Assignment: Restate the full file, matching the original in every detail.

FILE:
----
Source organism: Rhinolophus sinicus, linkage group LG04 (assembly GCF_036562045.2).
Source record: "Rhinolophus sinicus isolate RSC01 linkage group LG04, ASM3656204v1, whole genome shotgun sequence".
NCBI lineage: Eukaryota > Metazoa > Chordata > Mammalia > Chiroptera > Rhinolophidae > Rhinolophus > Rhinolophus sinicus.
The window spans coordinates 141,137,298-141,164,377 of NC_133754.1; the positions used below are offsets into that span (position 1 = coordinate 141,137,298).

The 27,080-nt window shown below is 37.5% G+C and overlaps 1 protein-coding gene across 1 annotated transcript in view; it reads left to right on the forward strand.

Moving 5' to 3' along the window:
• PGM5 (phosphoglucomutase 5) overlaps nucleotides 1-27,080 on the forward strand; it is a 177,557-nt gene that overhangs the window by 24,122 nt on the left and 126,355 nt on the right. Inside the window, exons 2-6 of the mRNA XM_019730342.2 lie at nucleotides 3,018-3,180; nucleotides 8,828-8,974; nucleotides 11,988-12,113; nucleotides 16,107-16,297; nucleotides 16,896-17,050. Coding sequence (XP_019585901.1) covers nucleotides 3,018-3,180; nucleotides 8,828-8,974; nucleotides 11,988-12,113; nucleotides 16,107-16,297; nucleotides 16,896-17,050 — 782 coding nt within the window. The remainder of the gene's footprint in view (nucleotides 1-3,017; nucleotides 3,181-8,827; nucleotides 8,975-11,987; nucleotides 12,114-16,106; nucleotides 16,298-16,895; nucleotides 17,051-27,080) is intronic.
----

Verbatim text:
Source organism: Rhinolophus sinicus, linkage group LG04 (assembly GCF_036562045.2).
Source record: "Rhinolophus sinicus isolate RSC01 linkage group LG04, ASM3656204v1, whole genome shotgun sequence".
NCBI lineage: Eukaryota > Metazoa > Chordata > Mammalia > Chiroptera > Rhinolophidae > Rhinolophus > Rhinolophus sinicus.
The window spans coordinates 141,137,298-141,164,377 of NC_133754.1; the positions used below are offsets into that span (position 1 = coordinate 141,137,298).

The 27,080-nt window shown below is 37.5% G+C and overlaps 1 protein-coding gene across 1 annotated transcript in view; it reads left to right on the forward strand.

Moving 5' to 3' along the window:
• PGM5 (phosphoglucomutase 5) overlaps nucleotides 1-27,080 on the forward strand; it is a 177,557-nt gene that overhangs the window by 24,122 nt on the left and 126,355 nt on the right. Inside the window, exons 2-6 of the mRNA XM_019730342.2 lie at nucleotides 3,018-3,180; nucleotides 8,828-8,974; nucleotides 11,988-12,113; nucleotides 16,107-16,297; nucleotides 16,896-17,050. Coding sequence (XP_019585901.1) covers nucleotides 3,018-3,180; nucleotides 8,828-8,974; nucleotides 11,988-12,113; nucleotides 16,107-16,297; nucleotides 16,896-17,050 — 782 coding nt within the window. The remainder of the gene's footprint in view (nucleotides 1-3,017; nucleotides 3,181-8,827; nucleotides 8,975-11,987; nucleotides 12,114-16,106; nucleotides 16,298-16,895; nucleotides 17,051-27,080) is intronic.